The Quarry maintains a razor sharp level of tension throughout its roughly 10-hour story, as you sit there knowing any move could be your last, and it's really easy to mess up. I took a bit more liberty in being reckless, as I had access to a feature called "Death Rewind," which allows you to undo three deaths in the game and try again. Nevertheless, I was surprised by how easily some characters could die. In some other games, you'll do the wrong thing, but get one or two chances to save yourself via a quick-time event. While that is sometimes true here, often you will doom yourself immediately and be killed without the game presenting any reaction quick-time event to try to prevent it. Supermassive isn't showing much mercy to these camp counselors and it's incredibly effective, helping make the stakes feel real and tangible.

Unlike some of Supermassive's other games, there is a larger goal beyond simply surviving the night in The Quarry. While I won't go into specifics because of spoilers, it often asks you to risk your life for the betterment of others. Sometimes that backfires spectacularly and your caution for an ally results in them having their guts ripped out and thrown on the walls, but sometimes it pans out. It's a game riddled with anxiety, a common trait across the best horror stories. Rarely do you feel confident in the choices you're making and it may be 30 minutes or more before you find out if you've made the right choice.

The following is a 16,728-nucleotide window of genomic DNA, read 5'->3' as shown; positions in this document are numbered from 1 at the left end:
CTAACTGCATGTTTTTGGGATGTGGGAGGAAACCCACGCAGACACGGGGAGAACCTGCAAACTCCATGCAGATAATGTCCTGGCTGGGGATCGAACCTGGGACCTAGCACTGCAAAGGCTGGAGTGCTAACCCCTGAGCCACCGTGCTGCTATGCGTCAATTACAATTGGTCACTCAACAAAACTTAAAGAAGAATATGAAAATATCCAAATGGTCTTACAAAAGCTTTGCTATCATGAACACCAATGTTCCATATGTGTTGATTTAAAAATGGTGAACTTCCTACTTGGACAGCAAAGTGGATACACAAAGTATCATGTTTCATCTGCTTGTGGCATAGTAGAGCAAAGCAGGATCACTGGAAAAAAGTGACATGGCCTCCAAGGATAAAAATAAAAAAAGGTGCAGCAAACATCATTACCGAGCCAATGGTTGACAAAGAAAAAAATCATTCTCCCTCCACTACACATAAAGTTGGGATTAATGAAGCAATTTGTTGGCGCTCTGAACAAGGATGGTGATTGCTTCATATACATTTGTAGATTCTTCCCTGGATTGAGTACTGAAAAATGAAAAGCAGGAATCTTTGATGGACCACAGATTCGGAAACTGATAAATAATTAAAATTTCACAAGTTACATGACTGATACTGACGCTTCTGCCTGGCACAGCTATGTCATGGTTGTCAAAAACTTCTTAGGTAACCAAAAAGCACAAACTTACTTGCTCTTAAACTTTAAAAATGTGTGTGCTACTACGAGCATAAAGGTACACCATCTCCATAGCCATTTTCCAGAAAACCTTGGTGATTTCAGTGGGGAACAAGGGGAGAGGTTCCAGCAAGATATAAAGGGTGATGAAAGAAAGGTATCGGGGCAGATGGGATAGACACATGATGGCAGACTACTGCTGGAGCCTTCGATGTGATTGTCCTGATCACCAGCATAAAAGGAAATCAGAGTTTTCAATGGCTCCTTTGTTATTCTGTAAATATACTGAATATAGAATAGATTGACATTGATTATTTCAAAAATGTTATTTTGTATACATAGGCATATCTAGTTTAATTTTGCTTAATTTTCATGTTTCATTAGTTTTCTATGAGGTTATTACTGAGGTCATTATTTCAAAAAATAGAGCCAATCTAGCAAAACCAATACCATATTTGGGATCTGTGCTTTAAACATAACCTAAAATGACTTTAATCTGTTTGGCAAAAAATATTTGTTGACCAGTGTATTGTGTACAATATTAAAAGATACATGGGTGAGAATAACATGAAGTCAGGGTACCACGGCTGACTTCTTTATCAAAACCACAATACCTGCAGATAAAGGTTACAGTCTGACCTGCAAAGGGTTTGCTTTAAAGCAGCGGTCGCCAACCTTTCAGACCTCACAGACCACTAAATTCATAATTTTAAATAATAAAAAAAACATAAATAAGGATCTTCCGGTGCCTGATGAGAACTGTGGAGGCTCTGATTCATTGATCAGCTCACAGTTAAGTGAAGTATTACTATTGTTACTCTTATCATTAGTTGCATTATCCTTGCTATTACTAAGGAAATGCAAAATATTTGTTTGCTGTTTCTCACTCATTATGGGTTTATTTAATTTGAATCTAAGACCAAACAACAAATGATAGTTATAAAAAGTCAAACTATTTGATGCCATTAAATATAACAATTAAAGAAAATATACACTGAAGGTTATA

Regardless of your choices, your first playthrough will likely vary quite a bit from other players. Depending on who is alive and the paths you take, you can see entirely different things. There are characters you might not even properly encounter if others die too early. You might not even come close to completing that aforementioned "larger goal" if you mess up at certain parts. The Quarry is one of very few games that properly integrates its branching narrative to make sure it feels like everything has an impact. 

(Photo: 2K Games)